La Loma Village in Litchfield Park, AZ
Bob and Rae McMillan helped shape La Loma Village and Litchfield Park 

If you haven’t met Bob and Rae McMillan yet, it’s just a matter of time before you do.  The longtime Litchfield Park residents are dynamic, contributing time and resources to enhancing the Southwest Valley Community.

The couple met as students at the University of Arizona, and became good friends before marrying and eventually settling in Litchfield Park.  Rae, who hails from Benson, Ariz., became a buyer for Macy’s and then transitioned into the financial world.  Bob’s roots run deep in Litchfield Park; his father moved there from Jerome, Ariz., and practiced dentistry locally for 49 years.  Bob befriended many local dignitaries, including town founder Paul Litchfield and Paul’s wife, Florence.

“They were close friends of my parents,” says Bob, who also went into dentistry and had a downtown Litchfield Park practice with his father.

While Rae and Bob were raising their two children, they found time to serve on numerous boards and committees, some related to health care, others to arts and education.  That tradition of service continues today.  Although they downplay their influence, the pair played an important part in the history and development of the La Loma Village senior living community in Litchfield Park by facilitating a 300-acre land donation.

“I don’t think that I made such a difference,” Rae says modestly, “but there were people who needed to know about Sun Health, and I think I was fairly successful, along with other board members, in introducing the organization through social events and one-on-one introductions.  It was a grassroots effort.”

But the truth is that when Edith Denny—the daughter of Paul Litchfield—and her husband, Wally, were advancing in years and wondering which organization would benefit most from their gift of land, they sought Rae’s advice.  At the time, Rae was employed by Northern Trust, and the Dennys were her clients and friends.

“The Dennys were an amazing couple; we were in awe of them,” she recalled.  “They had children, but the children concurred with their desire to see the land become a community asset.  The question was what organization to entrust the gift to.”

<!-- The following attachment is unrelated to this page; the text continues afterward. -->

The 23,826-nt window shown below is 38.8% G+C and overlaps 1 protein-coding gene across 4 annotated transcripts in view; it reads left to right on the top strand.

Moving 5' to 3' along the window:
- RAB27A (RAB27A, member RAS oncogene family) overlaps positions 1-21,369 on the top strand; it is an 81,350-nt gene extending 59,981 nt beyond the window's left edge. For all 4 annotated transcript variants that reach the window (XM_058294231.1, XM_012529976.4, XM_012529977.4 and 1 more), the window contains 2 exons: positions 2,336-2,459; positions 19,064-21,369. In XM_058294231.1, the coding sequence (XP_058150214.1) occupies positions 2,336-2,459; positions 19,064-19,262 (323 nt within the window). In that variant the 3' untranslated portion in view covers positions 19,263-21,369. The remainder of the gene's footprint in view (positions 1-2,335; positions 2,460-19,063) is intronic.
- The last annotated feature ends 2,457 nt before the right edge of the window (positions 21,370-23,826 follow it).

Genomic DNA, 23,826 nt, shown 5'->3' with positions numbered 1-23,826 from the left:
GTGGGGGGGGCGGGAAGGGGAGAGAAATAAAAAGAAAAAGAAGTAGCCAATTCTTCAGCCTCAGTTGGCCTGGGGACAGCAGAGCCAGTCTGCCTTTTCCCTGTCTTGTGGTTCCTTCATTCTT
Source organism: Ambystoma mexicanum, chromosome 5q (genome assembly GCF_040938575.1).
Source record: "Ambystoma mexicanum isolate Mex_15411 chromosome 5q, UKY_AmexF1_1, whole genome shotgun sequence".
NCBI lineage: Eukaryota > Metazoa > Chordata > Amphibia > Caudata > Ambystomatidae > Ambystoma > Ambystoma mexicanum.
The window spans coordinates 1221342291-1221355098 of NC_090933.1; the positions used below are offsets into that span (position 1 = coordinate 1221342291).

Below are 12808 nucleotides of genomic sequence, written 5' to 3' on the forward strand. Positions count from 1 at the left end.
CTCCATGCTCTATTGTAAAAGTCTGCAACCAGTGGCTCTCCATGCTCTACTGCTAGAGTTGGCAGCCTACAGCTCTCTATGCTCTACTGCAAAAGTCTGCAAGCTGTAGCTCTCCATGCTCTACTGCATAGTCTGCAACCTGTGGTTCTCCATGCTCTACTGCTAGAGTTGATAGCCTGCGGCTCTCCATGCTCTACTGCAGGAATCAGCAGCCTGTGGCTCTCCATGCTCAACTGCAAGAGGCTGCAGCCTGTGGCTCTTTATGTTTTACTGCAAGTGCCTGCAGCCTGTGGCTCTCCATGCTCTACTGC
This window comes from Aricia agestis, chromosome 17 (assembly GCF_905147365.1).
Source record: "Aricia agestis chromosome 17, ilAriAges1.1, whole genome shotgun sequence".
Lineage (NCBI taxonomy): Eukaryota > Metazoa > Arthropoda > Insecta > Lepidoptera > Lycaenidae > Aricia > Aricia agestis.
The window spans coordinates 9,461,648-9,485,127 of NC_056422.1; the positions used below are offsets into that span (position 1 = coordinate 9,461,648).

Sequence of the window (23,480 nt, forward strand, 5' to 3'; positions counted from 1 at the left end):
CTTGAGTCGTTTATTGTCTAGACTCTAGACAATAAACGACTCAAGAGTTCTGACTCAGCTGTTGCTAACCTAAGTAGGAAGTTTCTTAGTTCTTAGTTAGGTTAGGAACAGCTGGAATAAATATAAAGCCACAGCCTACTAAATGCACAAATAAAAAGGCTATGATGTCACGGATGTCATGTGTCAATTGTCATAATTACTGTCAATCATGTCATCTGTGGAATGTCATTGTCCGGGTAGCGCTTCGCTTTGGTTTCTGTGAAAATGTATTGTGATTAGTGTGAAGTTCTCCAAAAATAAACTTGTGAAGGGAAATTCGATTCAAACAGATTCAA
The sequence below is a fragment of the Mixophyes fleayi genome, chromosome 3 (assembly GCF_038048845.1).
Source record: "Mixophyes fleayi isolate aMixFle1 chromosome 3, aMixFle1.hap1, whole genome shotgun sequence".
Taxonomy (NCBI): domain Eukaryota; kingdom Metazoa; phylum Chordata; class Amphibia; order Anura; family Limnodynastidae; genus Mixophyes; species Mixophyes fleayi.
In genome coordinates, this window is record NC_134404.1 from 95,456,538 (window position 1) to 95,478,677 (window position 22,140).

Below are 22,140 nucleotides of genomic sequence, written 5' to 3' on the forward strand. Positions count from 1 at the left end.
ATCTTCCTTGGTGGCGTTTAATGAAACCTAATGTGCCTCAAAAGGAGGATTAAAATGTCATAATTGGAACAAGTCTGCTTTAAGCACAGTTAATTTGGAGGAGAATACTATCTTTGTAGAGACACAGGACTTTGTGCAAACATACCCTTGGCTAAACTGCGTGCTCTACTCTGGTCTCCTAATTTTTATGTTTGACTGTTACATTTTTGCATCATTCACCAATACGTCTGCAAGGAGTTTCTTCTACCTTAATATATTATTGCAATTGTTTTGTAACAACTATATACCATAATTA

Rae, who always had a keen interest in health care and was on the Sun Health Foundation board at the time, mentioned her clients’ dilemma at a board meeting.  She credits fellow board member Dick Malcomson for suggesting that Sun Health serve as the developer.

“I’ll never forget the day that we toured some of the Sun Health properties to give the Dennys some ideas,” Rae says.  “It was Sun Health CFO Gary Turner, Edith, Wally and me, and the rain was just pouring down.  Edith and Wally were in their late 80s.  It was not an ideal day, but they were up for it.”

After the tour, the Dennys were so impressed that they decided to donate the 300-plus acres of the family’s land to Sun Health.

They were able to get from, ‘Gee whiz, what should we do?’ to ‘Yes, this is a good thing’ in a short amount of time,” Rae says.

“And that was how Sun Health Senior Living’s La Loma Village got its start,” Bob says.

Years later, the Dennys’ involvement would come full circle.  Wally lived in the retirement community, as did one of their daughters, Julia Denny Sweeney.

Today, as La Loma Village gears up for a major expansion that will bring additional health, wellness and community services to Litchfield Park, Sun Health is continuing to honor the wishes of the Denny family.  It’s a legacy the McMillans are proud to be a small part of.

“I’ve had so many friends who have been so complimentary about the opening of La Loma Village,” Bob says.  “One said, ‘It’s the most wonderful thing that has happened to Litchfield Park.’”

Visit SunHealthFoundation.org or call 623-832-5330 for more information. To learn more about La Loma Village, visit sunhealthseniorliving.org/laloma or call 623-537-7521.

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